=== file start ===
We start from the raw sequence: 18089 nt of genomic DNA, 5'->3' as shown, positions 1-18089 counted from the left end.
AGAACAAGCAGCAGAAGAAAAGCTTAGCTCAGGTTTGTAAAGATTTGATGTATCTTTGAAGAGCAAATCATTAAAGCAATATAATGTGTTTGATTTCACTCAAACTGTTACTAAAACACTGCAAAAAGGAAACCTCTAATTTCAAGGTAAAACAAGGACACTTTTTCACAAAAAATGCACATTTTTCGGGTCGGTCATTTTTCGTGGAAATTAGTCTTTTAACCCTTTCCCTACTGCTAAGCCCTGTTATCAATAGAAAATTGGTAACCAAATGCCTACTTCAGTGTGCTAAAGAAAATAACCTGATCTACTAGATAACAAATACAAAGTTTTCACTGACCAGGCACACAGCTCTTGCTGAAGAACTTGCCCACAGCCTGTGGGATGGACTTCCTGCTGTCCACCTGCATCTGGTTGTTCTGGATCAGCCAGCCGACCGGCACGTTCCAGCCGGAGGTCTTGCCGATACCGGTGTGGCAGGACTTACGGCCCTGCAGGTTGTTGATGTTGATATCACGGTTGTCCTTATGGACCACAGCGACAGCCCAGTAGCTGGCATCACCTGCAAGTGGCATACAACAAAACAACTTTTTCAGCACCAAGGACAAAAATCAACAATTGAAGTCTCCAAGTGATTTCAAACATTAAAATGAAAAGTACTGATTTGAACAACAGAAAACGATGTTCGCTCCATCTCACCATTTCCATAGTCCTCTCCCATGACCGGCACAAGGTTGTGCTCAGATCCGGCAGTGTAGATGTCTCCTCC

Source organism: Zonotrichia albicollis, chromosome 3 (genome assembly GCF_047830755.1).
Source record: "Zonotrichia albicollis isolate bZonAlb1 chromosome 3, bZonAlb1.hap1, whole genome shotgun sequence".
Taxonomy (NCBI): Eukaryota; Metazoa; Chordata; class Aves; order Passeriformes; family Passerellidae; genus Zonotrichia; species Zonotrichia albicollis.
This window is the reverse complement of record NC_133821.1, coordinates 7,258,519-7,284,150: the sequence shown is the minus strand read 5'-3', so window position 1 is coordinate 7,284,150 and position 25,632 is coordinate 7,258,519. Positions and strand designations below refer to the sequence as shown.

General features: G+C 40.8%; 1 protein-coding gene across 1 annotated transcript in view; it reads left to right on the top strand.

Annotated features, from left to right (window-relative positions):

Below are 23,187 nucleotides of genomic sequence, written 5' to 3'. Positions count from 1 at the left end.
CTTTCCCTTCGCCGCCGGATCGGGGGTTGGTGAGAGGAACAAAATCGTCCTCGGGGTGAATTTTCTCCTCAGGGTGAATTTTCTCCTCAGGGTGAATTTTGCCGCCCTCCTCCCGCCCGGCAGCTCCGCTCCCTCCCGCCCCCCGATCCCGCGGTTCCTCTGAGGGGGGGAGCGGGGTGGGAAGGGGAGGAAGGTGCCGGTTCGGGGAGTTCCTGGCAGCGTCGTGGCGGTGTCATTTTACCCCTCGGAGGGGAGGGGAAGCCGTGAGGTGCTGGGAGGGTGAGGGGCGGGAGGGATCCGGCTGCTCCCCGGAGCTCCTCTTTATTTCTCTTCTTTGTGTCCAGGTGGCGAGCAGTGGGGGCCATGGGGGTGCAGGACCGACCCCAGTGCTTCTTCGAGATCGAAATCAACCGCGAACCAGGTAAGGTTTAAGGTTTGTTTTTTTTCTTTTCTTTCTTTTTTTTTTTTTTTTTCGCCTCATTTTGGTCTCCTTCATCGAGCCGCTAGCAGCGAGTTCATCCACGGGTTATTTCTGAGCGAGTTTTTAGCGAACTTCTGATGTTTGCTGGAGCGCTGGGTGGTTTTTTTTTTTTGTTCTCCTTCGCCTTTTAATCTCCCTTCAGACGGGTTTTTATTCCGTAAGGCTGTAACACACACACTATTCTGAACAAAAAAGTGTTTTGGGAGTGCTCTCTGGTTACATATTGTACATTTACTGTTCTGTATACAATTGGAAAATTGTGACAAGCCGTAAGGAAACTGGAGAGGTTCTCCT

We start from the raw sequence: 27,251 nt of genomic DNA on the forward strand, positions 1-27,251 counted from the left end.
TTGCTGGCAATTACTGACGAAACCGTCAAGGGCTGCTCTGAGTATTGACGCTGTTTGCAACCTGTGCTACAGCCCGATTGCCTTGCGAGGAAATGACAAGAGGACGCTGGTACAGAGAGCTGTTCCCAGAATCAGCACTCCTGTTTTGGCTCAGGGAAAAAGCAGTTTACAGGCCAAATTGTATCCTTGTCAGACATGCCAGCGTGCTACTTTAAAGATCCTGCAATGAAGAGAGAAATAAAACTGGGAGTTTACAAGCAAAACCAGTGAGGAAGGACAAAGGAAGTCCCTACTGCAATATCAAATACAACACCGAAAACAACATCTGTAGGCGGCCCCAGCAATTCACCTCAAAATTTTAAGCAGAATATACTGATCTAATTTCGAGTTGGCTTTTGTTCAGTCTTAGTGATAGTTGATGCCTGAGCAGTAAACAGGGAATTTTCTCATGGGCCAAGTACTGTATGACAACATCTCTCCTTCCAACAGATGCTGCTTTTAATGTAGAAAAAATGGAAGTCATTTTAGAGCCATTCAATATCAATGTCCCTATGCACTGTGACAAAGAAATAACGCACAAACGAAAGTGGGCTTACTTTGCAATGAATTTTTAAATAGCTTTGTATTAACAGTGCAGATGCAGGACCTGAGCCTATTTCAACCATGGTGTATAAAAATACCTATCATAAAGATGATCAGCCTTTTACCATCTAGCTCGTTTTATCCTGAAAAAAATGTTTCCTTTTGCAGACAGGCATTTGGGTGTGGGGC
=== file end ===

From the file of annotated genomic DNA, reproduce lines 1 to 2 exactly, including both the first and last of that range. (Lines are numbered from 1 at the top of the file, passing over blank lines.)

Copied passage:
We start from the raw sequence: 18089 nt of genomic DNA, 5'->3' as shown, positions 1-18089 counted from the left end.
AGAACAAGCAGCAGAAGAAAAGCTTAGCTCAGGTTTGTAAAGATTTGATGTATCTTTGAAGAGCAAATCATTAAAGCAATATAATGTGTTTGATTTCACTCAAACTGTTACTAAAACACTGCAAAAAGGAAACCTCTAATTTCAAGGTAAAACAAGGACACTTTTTCACAAAAAATGCACATTTTTCGGGTCGGTCATTTTTCGTGGAAATTAGTCTTTTAACCCTTTCCCTACTGCTAAGCCCTGTTATCAATAGAAAATTGGTAACCAAATGCCTACTTCAGTGTGCTAAAGAAAATAACCTGATCTACTAGATAACAAATACAAAGTTTTCACTGACCAGGCACACAGCTCTTGCTGAAGAACTTGCCCACAGCCTGTGGGATGGACTTCCTGCTGTCCACCTGCATCTGGTTGTTCTGGATCAGCCAGCCGACCGGCACGTTCCAGCCGGAGGTCTTGCCGATACCGGTGTGGCAGGACTTACGGCCCTGCAGGTTGTTGATGTTGATATCACGGTTGTCCTTATGGACCACAGCGACAGCCCAGTAGCTGGCATCACCTGCAAGTGGCATACAACAAAACAACTTTTTCAGCACCAAGGACAAAAATCAACAATTGAAGTCTCCAAGTGATTTCAAACATTAAAATGAAAAGTACTGATTTGAACAACAGAAAACGATGTTCGCTCCATCTCACCATTTCCATAGTCCTCTCCCATGACCGGCACAAGGTTGTGCTCAGATCCGGCAGTGTAGATGTCTCCTCC